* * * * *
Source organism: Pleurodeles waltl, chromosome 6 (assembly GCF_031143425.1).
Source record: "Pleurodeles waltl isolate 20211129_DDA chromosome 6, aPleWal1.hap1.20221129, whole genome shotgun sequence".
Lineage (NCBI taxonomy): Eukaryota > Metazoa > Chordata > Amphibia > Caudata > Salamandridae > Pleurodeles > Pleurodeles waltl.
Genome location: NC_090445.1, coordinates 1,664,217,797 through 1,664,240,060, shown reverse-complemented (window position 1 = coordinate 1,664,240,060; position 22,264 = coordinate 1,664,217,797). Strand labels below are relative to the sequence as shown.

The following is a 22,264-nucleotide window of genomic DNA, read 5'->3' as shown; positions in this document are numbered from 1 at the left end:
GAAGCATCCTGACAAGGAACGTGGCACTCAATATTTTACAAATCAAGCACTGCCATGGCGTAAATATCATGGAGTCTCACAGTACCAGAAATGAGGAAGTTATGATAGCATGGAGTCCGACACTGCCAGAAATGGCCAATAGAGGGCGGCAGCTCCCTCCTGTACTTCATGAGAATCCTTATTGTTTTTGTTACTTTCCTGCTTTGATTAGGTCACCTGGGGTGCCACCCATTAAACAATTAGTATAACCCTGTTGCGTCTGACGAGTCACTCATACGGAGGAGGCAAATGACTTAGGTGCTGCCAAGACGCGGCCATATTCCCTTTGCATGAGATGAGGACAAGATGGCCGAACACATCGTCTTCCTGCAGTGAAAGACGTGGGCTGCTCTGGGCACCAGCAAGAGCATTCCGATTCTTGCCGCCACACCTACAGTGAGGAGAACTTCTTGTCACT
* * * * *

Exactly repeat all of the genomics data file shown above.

Source organism: Pleurodeles waltl, chromosome 6 (assembly GCF_031143425.1).
Source record: "Pleurodeles waltl isolate 20211129_DDA chromosome 6, aPleWal1.hap1.20221129, whole genome shotgun sequence".
Lineage (NCBI taxonomy): Eukaryota > Metazoa > Chordata > Amphibia > Caudata > Salamandridae > Pleurodeles > Pleurodeles waltl.
Genome location: NC_090445.1, coordinates 1,664,217,797 through 1,664,240,060, shown reverse-complemented (window position 1 = coordinate 1,664,240,060; position 22,264 = coordinate 1,664,217,797). Strand labels below are relative to the sequence as shown.

The following is a 22,264-nucleotide window of genomic DNA, read 5'->3' as shown; positions in this document are numbered from 1 at the left end:
GAAGCATCCTGACAAGGAACGTGGCACTCAATATTTTACAAATCAAGCACTGCCATGGCGTAAATATCATGGAGTCTCACAGTACCAGAAATGAGGAAGTTATGATAGCATGGAGTCCGACACTGCCAGAAATGGCCAATAGAGGGCGGCAGCTCCCTCCTGTACTTCATGAGAATCCTTATTGTTTTTGTTACTTTCCTGCTTTGATTAGGTCACCTGGGGTGCCACCCATTAAACAATTAGTATAACCCTGTTGCGTCTGACGAGTCACTCATACGGAGGAGGCAAATGACTTAGGTGCTGCCAAGACGCGGCCATATTCCCTTTGCATGAGATGAGGACAAGATGGCCGAACACATCGTCTTCCTGCAGTGAAAGACGTGGGCTGCTCTGGGCACCAGCAAGAGCATTCCGATTCTTGCCGCCACACCTACAGTGAGGAGAACTTCTTGTCACT